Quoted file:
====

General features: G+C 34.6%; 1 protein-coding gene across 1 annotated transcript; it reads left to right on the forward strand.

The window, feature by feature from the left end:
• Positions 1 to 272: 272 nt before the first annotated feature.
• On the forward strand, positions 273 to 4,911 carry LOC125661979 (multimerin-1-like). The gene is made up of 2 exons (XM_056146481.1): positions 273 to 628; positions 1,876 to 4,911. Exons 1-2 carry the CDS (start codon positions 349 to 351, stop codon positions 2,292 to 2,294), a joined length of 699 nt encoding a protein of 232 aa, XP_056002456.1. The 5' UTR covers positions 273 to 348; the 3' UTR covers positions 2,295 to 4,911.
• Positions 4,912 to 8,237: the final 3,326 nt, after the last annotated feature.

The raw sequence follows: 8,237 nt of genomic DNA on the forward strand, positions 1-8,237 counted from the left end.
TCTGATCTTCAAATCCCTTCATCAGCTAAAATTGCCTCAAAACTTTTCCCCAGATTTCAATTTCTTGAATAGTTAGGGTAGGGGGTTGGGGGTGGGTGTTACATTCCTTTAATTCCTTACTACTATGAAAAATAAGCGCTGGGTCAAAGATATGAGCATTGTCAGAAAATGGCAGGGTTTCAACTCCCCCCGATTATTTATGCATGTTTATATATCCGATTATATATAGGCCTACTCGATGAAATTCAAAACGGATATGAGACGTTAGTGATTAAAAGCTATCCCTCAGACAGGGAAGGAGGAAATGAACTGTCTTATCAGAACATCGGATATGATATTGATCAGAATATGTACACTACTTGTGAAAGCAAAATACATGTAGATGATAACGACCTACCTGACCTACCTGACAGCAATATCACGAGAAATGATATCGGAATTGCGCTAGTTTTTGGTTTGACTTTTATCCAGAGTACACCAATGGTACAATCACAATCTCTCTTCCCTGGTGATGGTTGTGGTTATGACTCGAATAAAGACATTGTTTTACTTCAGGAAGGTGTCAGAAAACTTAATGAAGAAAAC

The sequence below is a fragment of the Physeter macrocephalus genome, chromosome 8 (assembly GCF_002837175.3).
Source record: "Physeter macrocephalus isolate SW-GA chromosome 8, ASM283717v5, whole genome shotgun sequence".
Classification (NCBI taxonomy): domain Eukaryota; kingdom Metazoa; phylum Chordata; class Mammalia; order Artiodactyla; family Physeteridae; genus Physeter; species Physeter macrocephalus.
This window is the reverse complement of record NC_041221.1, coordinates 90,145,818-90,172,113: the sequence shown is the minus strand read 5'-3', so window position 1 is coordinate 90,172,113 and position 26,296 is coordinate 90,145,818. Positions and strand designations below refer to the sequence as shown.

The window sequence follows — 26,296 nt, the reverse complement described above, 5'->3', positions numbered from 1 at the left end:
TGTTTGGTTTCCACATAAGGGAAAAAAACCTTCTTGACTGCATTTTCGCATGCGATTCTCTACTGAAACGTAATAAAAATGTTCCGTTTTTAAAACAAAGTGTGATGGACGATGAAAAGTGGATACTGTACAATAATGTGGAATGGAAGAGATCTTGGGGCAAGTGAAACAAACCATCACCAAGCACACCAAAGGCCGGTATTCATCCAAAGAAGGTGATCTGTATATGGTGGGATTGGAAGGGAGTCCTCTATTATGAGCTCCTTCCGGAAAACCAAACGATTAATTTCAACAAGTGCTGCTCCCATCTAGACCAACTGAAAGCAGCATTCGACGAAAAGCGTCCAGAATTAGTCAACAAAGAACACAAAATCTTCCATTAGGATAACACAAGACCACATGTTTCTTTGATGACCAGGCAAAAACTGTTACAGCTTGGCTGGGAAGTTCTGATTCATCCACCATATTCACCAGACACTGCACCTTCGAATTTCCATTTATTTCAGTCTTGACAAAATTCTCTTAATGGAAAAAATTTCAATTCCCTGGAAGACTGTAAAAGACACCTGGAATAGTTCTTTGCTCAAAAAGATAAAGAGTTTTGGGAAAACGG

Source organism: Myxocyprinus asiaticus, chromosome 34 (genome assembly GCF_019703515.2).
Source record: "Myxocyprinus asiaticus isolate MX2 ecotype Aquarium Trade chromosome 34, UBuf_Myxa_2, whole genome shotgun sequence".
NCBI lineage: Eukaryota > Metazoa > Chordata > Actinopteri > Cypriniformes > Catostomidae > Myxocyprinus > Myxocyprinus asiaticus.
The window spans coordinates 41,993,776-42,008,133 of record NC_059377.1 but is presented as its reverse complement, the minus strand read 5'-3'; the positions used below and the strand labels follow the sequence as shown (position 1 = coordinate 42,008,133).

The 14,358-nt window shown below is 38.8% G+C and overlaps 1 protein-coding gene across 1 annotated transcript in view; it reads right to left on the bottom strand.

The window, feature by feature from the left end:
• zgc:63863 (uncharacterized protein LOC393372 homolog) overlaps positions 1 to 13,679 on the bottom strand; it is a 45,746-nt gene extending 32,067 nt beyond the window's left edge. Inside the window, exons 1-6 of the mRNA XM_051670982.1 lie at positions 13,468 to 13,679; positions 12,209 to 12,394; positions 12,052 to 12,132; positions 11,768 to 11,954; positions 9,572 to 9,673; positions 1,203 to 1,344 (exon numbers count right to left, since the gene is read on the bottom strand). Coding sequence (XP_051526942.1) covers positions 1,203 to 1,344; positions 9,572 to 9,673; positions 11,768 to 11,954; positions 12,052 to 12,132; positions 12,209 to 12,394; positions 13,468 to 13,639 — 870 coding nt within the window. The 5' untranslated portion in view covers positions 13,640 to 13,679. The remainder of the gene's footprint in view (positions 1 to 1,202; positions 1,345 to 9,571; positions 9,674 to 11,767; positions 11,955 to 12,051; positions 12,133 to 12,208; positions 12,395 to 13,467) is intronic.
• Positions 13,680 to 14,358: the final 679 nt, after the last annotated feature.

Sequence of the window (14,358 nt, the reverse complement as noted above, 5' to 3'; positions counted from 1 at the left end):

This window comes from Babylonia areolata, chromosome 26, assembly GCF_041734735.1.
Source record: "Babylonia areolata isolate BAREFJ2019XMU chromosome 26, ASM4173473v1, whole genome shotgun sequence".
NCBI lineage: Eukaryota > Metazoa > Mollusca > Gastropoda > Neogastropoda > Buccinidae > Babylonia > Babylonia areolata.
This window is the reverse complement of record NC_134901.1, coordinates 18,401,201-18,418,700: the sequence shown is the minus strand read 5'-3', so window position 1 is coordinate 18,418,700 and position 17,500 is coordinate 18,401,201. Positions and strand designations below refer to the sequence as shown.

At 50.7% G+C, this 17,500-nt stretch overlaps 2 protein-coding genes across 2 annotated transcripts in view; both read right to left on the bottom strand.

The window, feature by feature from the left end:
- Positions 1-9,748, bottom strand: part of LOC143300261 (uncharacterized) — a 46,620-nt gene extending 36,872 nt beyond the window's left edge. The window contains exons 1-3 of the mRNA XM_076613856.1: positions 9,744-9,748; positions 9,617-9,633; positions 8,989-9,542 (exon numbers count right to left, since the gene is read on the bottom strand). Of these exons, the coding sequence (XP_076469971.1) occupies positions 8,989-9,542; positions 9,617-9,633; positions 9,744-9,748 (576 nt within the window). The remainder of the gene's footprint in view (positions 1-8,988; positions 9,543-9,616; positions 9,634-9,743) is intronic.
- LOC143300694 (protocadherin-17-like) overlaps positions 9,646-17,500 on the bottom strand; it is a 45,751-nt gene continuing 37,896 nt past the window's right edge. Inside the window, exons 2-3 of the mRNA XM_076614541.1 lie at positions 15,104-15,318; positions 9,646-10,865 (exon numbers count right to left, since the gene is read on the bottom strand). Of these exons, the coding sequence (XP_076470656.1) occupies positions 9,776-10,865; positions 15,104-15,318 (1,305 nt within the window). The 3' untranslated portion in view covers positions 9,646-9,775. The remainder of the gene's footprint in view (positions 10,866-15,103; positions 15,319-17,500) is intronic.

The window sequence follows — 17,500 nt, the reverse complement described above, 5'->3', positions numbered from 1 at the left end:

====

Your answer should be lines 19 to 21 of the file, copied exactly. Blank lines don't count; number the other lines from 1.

The window, feature by feature from the left end:
• zgc:63863 (uncharacterized protein LOC393372 homolog) overlaps positions 1 to 13,679 on the bottom strand; it is a 45,746-nt gene extending 32,067 nt beyond the window's left edge. Inside the window, exons 1-6 of the mRNA XM_051670982.1 lie at positions 13,468 to 13,679; positions 12,209 to 12,394; positions 12,052 to 12,132; positions 11,768 to 11,954; positions 9,572 to 9,673; positions 1,203 to 1,344 (exon numbers count right to left, since the gene is read on the bottom strand). Coding sequence (XP_051526942.1) covers positions 1,203 to 1,344; positions 9,572 to 9,673; positions 11,768 to 11,954; positions 12,052 to 12,132; positions 12,209 to 12,394; positions 13,468 to 13,639 — 870 coding nt within the window. The 5' untranslated portion in view covers positions 13,640 to 13,679. The remainder of the gene's footprint in view (positions 1 to 1,202; positions 1,345 to 9,571; positions 9,674 to 11,767; positions 11,955 to 12,051; positions 12,133 to 12,208; positions 12,395 to 13,467) is intronic.
• Positions 13,680 to 14,358: the final 679 nt, after the last annotated feature.